Anthony Hopkins, blogging, C.S. Lewis, freelancers, International Freelancers Academy, International Freelancers Day, James River Writers, Library of Virginia, LinkedIn, literary agents, Richmond Times-Dispatch, Writer Resources, writers conferences, writing, writing communities
Did you know today is International Freelancers Day?
To mark the occasion, I am going to have lunch with some Richmond writers at Can Can Brasserie, one of my favorite haunts here in the real world. In the virtual world I will be attending a few webinar sessions offered by the International Freelancers Academy. The name sounds rather posh and Oxbridge, doesn’t it?
Up until this week, I did not know such an organization existed. That’s the thing about blogging. One day you’re poking around on the web, looking for kindred spirits online; the next thing you know, you’re a member of an Academy. Well, at least on LinkedIn.
A sense of community is important for writers. There’s a touching moment in the film Shadowlands, when a young student tells C.S. Lewis (played by Anthony Hopkins) that “we read to know we’re not alone.”
I agree. To which I would add: we write to know we’re not alone. And when we’re done writing for the day we often seek other members of our tribe. Sometimes, if we’re lucky (and I am), we’re married to one.
In the essay I wrote for the Richmond Times-Dispatch, the one that got this blog rolling, I mentioned some of the places and organizations that I discovered early in my tenure as a Richmonder. One organization particularly close to my heart is James River Writers.
I had been here less than a month and was still getting lost—even when using the GPS. After a few wrong turns in a city where, it seems, every other turn is illegal because every other street is one-way, I found myself at JRW’s office in Richmond’s historic Manchester district. The office is actually a room in the ArtWorks gallery on Hull Street. This is where I first met Anne Bryan Westrick, JRW’s administrative director. If such a thing as friendship at first sight exists, this was it. Warm and open-hearted, she welcomed me into her office even though she was in the midst of work. She made me feel at home, and an immediate part of the JRW community—as though they had been saving a place for me.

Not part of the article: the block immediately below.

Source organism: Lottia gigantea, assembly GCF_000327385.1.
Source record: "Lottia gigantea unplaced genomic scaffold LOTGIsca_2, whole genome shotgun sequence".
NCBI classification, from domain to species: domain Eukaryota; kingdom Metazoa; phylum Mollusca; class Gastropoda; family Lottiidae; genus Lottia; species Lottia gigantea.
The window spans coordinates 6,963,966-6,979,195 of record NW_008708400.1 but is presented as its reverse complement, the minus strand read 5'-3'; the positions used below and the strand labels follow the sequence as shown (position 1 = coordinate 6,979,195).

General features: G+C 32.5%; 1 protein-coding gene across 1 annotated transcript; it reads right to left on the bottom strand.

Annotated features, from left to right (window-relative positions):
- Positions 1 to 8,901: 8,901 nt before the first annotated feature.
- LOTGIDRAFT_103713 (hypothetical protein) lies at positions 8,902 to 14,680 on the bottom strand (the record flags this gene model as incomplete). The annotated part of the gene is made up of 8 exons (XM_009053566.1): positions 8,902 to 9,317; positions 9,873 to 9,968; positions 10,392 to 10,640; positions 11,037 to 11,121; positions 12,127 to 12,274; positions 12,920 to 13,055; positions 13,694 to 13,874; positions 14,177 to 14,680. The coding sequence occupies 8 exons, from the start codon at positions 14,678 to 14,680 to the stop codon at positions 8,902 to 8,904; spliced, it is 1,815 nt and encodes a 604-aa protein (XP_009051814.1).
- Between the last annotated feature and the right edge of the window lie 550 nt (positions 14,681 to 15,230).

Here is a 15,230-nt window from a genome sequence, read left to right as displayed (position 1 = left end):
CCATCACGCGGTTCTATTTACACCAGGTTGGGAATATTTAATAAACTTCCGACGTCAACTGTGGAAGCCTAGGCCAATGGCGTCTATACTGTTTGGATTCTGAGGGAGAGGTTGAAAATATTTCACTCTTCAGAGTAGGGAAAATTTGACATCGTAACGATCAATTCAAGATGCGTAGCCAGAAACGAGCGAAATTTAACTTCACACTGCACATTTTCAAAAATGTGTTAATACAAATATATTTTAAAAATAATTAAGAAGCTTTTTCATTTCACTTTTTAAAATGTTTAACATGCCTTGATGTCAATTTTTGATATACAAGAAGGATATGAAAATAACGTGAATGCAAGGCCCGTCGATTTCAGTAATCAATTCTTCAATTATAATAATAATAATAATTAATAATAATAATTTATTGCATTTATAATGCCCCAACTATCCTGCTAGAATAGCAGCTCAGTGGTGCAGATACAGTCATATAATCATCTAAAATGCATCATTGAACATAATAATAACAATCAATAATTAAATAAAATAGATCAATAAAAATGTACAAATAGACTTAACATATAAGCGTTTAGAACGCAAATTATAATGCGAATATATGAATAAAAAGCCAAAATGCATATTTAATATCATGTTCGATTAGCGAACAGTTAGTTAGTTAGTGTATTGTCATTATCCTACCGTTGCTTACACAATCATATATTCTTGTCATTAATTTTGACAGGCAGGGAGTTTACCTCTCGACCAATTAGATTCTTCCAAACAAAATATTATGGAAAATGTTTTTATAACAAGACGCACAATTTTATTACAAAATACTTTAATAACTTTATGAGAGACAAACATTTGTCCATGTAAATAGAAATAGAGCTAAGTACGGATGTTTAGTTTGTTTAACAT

James River Writers was my lifeline during that first year in Richmond. It helped ground me, and gave me back the sense of writerly self I thought I’d left behind in Oberlin, where all of my writer friends and former professors were. In this strange land, I no longer felt like a stranger.
At the JRW writers’ conference last October, held at the massively impressive Library of Virginia, which I have yet to explore, I served as a volunteer, escorting understandably nervous writers to their five-minute pitch sessions with a New York literary agent. A slight divagation: The five-minute pitch, which includes the time it will take for the agent to respond, is akin to speed dating, something I have, thankfully, never tried. Regular readers of this blog know about my familiarity with online dating, and how that turned out for me. Think of my husband John as a successful book deal, and you begin to get the idea of what’s at stake for these writers at the conference. They are bringing their carefully crafted “elevator speech” about their novel or non-fiction book to the attention of someone who is not only genuinely interested in what they have to say, but also has the power to change their lives.
But back to James River Writers. Besides sessions with literary agents, their annual conference also features discussions with authors, screenwriters, playwrights, poets, and editors—even lawyers and accountants, who spoke about the business of being a writer. After completing my duties as an escort, I was allowed to sit in on some of these sessions. I learned a lot, met some wonderful people, and made some valuable contacts.
Throughout the past year, I attended many of JRW’s dynamic monthly “writing shows,” where panels of authors talk about specific topics related to the art, craft, and business of writing. I was away from Oberlin, but I had found a new place in which to learn, and it was exhilarating. I had found my people. New people, but mine. I was not alone.